This online sidebar accompanies the Teaching Tolerance article "Possession Obsession."
LGBT teenagers have the same vulnerabilities to abusive dating as straight kids—and then some.
“There’s an added layer for these kids—the fear of being outed if they report abuse, because they might not be out to their parents or friends,” says Tonya Turner, senior staff attorney at Break the Cycle, a Los Angeles-based nonprofit that assists young survivors of dating violence. Their need for secrecy could make them less likely than straight classmates to report an abusive situation, she adds.
Also, sometimes they’re in environments rife with the potential for abuse. For example, at schools with few out peers, LGBT teens may look for romantic partners in bars, where they can be easy targets for harassment by older, more savvy people, reports Connie Burk, executive director of the Seattle-based Northwest Network of Bisexual, Trans, Lesbian and Gay Survivors of Abuse.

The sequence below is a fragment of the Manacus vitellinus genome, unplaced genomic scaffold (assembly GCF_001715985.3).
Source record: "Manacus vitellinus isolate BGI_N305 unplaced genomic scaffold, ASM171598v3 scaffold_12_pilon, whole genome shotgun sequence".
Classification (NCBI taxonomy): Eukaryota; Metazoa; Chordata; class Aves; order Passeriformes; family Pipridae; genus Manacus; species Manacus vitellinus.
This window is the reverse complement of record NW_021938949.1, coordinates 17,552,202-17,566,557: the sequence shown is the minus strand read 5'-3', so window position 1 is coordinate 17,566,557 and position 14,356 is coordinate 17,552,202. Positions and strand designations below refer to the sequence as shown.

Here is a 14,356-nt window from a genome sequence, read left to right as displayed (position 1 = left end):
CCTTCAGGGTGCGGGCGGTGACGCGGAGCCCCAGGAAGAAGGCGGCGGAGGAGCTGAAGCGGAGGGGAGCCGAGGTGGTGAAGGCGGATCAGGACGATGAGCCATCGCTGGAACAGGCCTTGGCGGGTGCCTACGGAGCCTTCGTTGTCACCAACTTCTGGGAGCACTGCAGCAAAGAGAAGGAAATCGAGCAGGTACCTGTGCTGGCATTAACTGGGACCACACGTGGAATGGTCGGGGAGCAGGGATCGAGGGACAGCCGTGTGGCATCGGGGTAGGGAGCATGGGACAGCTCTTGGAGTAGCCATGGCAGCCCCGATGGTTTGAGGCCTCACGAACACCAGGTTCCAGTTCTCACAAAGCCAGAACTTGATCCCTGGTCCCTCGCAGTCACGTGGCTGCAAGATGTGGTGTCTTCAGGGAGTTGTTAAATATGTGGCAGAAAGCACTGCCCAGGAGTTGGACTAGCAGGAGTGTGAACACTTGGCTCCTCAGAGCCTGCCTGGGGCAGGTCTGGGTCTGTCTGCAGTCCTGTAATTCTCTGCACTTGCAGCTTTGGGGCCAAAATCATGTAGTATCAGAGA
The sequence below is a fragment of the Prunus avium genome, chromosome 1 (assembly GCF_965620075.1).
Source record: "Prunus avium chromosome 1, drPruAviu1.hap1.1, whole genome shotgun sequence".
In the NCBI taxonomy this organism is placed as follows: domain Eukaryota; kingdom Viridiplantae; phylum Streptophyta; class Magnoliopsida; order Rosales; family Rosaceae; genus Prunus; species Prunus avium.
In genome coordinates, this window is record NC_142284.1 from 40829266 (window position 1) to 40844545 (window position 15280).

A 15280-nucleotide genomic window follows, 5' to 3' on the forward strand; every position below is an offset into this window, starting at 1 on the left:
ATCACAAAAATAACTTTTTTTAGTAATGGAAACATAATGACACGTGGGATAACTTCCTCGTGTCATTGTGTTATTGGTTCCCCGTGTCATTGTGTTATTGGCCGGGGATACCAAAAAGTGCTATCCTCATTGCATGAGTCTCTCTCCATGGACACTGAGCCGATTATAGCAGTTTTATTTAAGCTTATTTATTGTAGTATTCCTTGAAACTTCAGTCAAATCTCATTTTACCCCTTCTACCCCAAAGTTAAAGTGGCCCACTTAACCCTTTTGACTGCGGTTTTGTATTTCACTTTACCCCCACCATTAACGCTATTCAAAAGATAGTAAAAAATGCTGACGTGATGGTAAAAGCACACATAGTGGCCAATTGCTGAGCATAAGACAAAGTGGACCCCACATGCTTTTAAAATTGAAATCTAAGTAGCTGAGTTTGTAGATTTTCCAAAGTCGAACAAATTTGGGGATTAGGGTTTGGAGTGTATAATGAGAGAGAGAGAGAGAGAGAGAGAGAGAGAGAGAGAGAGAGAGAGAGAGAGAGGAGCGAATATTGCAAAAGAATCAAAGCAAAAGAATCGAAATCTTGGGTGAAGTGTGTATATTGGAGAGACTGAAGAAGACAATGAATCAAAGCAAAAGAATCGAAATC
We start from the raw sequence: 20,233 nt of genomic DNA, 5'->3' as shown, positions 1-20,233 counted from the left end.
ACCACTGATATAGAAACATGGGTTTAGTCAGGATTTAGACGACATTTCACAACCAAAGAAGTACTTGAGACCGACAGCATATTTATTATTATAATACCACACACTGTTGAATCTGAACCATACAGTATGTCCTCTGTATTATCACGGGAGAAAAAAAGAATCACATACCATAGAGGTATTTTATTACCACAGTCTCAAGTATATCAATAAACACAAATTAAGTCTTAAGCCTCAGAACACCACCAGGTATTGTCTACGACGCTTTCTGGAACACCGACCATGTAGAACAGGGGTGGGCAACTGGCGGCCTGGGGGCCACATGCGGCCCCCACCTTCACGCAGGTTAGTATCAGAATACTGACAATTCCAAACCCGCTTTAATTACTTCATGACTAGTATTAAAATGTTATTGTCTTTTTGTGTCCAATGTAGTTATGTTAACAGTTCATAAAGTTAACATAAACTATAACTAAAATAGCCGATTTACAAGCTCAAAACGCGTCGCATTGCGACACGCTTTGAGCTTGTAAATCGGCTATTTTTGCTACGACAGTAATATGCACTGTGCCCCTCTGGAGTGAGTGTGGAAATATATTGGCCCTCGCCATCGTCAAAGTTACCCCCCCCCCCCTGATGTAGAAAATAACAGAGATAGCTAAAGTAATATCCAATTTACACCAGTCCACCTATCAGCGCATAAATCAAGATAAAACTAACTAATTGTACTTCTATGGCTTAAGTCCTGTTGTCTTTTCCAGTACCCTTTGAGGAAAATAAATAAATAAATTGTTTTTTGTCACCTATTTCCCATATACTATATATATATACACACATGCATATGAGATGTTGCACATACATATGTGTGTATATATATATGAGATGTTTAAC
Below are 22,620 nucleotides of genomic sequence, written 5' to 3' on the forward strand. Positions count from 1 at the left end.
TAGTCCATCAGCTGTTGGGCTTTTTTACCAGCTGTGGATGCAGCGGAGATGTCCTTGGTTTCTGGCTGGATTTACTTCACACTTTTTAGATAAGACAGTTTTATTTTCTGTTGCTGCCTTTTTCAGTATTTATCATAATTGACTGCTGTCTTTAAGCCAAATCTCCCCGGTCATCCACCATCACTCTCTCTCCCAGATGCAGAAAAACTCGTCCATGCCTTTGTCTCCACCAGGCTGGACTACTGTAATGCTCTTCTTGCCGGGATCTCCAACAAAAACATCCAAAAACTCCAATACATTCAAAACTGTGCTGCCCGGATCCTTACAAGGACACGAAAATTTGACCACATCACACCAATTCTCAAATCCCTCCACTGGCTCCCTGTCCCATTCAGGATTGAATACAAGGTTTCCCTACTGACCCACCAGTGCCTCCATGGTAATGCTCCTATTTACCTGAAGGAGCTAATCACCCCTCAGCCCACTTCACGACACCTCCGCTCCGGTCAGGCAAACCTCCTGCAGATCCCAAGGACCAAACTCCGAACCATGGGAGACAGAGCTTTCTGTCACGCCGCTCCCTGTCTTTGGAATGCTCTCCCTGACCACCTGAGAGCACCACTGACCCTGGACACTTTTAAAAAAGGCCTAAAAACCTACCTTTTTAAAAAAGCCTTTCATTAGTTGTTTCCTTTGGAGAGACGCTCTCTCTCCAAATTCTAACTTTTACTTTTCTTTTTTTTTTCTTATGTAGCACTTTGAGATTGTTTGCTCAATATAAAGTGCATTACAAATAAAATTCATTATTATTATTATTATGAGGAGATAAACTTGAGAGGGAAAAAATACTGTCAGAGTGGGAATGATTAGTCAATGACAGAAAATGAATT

They’re also more likely than straight kids to be thrown out if parents discover their sexual orientation. A disproportionate number of homeless teens are LGBT kids who must resort to “survival sex,” she adds.
And if they find partners at school, students sometimes stay in relationships with abusive classmates “because, they say, ‘I don’t know anybody else in my school who’s gay,’” Burk points out.
Kids who are willing to report abusers often fear they won’t be believed, notes Turner. “If it’s two boys, adults will say, ‘Oh, it’s just two guys fighting. What can you do?’ And if it’s girls, we’ve heard adults respond, ‘How can a girl hurt another girl?’”
Adults’ own stereotypes can throw doubt on credibility if the physically abused partner of two young lesbians looks more masculine. “The taller, bigger one may not fight back—she may be passive,” says Turner. “But adults just don’t believe what’s really happening with these young women.”